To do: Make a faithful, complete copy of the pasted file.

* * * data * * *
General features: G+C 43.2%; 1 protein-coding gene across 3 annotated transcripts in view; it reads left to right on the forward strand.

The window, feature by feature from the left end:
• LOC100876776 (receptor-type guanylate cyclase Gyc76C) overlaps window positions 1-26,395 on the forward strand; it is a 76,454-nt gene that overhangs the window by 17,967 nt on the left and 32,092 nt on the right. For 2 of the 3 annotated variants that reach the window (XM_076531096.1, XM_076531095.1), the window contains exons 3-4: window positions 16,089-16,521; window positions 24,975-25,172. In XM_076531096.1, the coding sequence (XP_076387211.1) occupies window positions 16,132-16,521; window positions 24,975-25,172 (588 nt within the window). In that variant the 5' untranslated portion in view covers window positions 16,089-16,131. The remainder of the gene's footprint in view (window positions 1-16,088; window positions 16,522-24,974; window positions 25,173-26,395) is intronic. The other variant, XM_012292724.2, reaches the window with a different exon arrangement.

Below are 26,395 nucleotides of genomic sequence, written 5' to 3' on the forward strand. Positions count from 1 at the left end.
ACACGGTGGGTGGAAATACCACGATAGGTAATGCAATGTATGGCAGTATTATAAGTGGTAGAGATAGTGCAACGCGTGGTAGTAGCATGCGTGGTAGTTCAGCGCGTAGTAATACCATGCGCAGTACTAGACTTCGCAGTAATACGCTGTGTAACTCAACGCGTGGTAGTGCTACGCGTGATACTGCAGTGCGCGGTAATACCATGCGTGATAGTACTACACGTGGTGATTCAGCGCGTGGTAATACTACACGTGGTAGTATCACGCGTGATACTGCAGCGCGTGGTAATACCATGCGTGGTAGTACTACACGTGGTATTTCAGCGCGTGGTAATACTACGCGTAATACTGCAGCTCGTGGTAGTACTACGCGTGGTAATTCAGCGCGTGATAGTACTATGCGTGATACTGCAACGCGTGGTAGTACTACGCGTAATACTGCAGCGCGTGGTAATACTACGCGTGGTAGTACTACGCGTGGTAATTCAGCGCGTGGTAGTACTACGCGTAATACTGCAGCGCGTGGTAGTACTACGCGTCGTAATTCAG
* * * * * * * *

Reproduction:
General features: G+C 43.2%; 1 protein-coding gene across 3 annotated transcripts in view; it reads left to right on the forward strand.

The window, feature by feature from the left end:
• LOC100876776 (receptor-type guanylate cyclase Gyc76C) overlaps window positions 1-26,395 on the forward strand; it is a 76,454-nt gene that overhangs the window by 17,967 nt on the left and 32,092 nt on the right. For 2 of the 3 annotated variants that reach the window (XM_076531096.1, XM_076531095.1), the window contains exons 3-4: window positions 16,089-16,521; window positions 24,975-25,172. In XM_076531096.1, the coding sequence (XP_076387211.1) occupies window positions 16,132-16,521; window positions 24,975-25,172 (588 nt within the window). In that variant the 5' untranslated portion in view covers window positions 16,089-16,131. The remainder of the gene's footprint in view (window positions 1-16,088; window positions 16,522-24,974; window positions 25,173-26,395) is intronic. The other variant, XM_012292724.2, reaches the window with a different exon arrangement.

Below are 26,395 nucleotides of genomic sequence, written 5' to 3' on the forward strand. Positions count from 1 at the left end.
ACACGGTGGGTGGAAATACCACGATAGGTAATGCAATGTATGGCAGTATTATAAGTGGTAGAGATAGTGCAACGCGTGGTAGTAGCATGCGTGGTAGTTCAGCGCGTAGTAATACCATGCGCAGTACTAGACTTCGCAGTAATACGCTGTGTAACTCAACGCGTGGTAGTGCTACGCGTGATACTGCAGTGCGCGGTAATACCATGCGTGATAGTACTACACGTGGTGATTCAGCGCGTGGTAATACTACACGTGGTAGTATCACGCGTGATACTGCAGCGCGTGGTAATACCATGCGTGGTAGTACTACACGTGGTATTTCAGCGCGTGGTAATACTACGCGTAATACTGCAGCTCGTGGTAGTACTACGCGTGGTAATTCAGCGCGTGATAGTACTATGCGTGATACTGCAACGCGTGGTAGTACTACGCGTAATACTGCAGCGCGTGGTAATACTACGCGTGGTAGTACTACGCGTGGTAATTCAGCGCGTGGTAGTACTACGCGTAATACTGCAGCGCGTGGTAGTACTACGCGTCGTAATTCAG